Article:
Me Brontes? Eubrontes
Northwest Park, Windsor
This is the type of thing that makes me happy that I’ve expanded upon the state’s somewhat silly and touristy “CT Dino Trail.” My trail has the dino stuff you have to work for, not just the overpriced museums with escalators and such. Oh, no.
You have to hike a several miles to get to this and back to your car.
There are nearly a dozen trails at Northwest Park in Windsor, covering a dozen or so miles. Go north to the Triassic Trail. The Triassic Period (248-206 million years ago) is named for the Latin “trias” for three rock layers formed in Germany at this time. It was a time of major geologic activity, beginning with the break up of the super-continent Pangea.
From a Patch article:
In May of 1936, the Hartford Courant reported in “Flood Bares Huge Tracks of Dinosaurs” that evidence of dinosaurs had been found in the Northwest Park area. Two Windsor residents, Arnold Wheaton and Joseph Ploga, found dinosaur footprints while walking along the Rainbow Dam. The then-recent flooding of 1936 had uncovered the tracks, but it wasn’t until 1981 that the species had been identified.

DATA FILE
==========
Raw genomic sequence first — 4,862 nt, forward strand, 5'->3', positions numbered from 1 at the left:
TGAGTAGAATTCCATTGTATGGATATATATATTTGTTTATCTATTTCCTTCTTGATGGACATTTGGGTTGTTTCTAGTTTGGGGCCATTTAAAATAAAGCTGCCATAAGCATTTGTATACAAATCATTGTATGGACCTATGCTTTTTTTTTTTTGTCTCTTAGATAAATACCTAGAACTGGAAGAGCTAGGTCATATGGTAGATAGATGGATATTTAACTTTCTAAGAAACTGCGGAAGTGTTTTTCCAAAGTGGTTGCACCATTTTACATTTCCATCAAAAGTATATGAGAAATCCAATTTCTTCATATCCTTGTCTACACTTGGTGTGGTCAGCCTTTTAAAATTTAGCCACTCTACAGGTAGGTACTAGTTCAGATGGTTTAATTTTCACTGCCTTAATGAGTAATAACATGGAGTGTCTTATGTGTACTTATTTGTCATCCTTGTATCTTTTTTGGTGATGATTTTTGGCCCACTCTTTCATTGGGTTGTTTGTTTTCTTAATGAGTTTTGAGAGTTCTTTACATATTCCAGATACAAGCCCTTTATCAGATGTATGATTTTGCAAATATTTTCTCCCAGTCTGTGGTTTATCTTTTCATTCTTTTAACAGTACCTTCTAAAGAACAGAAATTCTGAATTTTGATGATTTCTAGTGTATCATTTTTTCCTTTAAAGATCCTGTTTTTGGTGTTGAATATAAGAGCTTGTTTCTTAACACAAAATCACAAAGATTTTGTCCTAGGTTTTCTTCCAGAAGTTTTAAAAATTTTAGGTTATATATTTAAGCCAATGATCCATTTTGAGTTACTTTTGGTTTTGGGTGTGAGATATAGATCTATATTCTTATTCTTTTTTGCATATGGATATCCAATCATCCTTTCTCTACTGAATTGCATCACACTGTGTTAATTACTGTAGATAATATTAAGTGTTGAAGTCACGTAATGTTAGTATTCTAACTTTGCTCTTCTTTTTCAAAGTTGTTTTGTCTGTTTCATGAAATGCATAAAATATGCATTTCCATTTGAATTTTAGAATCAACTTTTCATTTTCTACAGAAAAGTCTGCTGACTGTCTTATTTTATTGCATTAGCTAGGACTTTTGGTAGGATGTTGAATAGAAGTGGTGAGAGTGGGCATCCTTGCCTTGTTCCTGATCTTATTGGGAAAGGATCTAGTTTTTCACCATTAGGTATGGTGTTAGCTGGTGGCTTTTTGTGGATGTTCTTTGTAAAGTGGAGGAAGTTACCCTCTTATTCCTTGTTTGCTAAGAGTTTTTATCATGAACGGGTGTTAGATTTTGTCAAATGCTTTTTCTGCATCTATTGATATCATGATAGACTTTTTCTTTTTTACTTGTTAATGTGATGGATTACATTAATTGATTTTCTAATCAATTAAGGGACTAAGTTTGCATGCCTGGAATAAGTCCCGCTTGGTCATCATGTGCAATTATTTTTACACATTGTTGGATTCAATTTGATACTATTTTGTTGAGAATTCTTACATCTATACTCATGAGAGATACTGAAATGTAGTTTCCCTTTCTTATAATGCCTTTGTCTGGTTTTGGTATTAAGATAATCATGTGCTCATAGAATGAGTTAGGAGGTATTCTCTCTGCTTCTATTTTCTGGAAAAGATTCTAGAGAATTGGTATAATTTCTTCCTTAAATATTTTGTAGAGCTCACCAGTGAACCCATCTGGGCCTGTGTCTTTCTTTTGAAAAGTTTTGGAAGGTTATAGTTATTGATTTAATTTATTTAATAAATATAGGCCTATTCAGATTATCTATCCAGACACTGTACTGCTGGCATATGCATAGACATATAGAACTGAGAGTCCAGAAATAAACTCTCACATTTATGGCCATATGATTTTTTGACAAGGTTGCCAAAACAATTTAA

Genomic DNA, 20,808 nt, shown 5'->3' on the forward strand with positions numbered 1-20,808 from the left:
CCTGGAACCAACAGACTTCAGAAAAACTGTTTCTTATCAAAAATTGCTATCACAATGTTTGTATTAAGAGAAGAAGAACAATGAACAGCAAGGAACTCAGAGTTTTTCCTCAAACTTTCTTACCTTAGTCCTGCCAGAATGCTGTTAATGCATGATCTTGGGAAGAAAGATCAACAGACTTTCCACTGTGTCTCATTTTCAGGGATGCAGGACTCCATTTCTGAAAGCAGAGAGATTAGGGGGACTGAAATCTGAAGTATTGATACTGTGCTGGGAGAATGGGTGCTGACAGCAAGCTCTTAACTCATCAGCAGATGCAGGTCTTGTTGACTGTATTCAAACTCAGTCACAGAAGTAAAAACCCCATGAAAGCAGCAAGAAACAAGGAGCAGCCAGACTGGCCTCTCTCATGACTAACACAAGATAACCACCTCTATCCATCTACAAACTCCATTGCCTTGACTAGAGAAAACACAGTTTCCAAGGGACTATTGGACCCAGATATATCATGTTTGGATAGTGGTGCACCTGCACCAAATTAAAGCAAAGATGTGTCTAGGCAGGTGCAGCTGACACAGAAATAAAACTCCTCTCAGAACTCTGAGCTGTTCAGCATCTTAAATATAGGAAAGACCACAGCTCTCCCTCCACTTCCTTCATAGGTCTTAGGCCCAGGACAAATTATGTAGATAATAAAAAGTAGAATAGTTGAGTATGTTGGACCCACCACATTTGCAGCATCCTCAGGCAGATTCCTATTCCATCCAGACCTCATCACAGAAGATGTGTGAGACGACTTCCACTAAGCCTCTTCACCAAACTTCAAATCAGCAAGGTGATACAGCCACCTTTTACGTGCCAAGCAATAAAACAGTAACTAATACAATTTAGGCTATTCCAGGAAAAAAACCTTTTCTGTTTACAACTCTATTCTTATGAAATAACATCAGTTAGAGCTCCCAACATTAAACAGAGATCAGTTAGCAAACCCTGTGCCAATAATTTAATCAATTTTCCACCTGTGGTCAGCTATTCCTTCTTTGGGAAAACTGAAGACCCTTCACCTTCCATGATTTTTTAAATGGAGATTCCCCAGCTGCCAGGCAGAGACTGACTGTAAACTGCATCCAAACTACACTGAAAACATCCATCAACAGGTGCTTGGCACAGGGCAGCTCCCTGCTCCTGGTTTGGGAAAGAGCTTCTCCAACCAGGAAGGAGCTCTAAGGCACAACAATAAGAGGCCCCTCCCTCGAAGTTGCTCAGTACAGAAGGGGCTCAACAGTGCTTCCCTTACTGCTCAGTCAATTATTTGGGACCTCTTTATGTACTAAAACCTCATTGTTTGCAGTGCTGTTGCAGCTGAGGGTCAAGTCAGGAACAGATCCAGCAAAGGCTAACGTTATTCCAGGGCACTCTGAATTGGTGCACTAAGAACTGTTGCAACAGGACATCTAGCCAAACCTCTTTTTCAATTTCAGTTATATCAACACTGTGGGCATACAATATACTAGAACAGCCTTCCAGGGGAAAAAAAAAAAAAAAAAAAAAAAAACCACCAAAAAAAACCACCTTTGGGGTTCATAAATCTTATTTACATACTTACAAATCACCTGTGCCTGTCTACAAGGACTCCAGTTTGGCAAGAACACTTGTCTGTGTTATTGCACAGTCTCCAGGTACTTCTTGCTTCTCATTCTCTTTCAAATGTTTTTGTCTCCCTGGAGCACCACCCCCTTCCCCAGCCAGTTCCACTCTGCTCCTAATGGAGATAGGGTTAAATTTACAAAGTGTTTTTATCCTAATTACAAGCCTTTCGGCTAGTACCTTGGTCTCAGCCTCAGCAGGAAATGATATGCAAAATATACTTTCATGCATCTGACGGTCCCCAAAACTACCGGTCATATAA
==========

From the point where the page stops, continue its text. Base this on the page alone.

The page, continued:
The Windsor Journal then reported in “Dinosaur Track at Rainbow Dam Identified” that Stephen Simon, a UConn graduate who was working at the park, had worked with experts at Dinosaur State Park to identify the prints. Their conclusion: a Coelophysis, a Triassic-period carnivor. This unique dinosaur was only 3 feet tall and weighed about 50 pounds.
Which is rad. I don’t quite fully understand how the discovery of the Coelophysis of the Triassic Period led to Dinosaur State Park in Rocky Hill donating a Eubrontes fossilized track from the Jurassic 80-some years later, but here we are. It’s sort of like, “Hey, dinosaur tracks were discovered here in 1936 and identified in the 1980’s which helped preserve the land for today’s rather awesome Northwest Park but those tracks are no longer here, so we trucked in the track that we have loads of from Rocky Hill.”
I’m probably pretty accurate.
Eubrontes, which is the name of the fossilized track and not the dinosaur by the way, was made by a meat-eating dinosaur that lived around here back in the day. Way back in the day. Eubrontes is Connecticut’s state fossil of course. I always think of this little hut here and if I were to ever do some sort of massive Connecticut Treasure Hunt, I’d include it. I just love its random – and far-flung-ness.
Long live the Northwest Park Dinosaur Hut!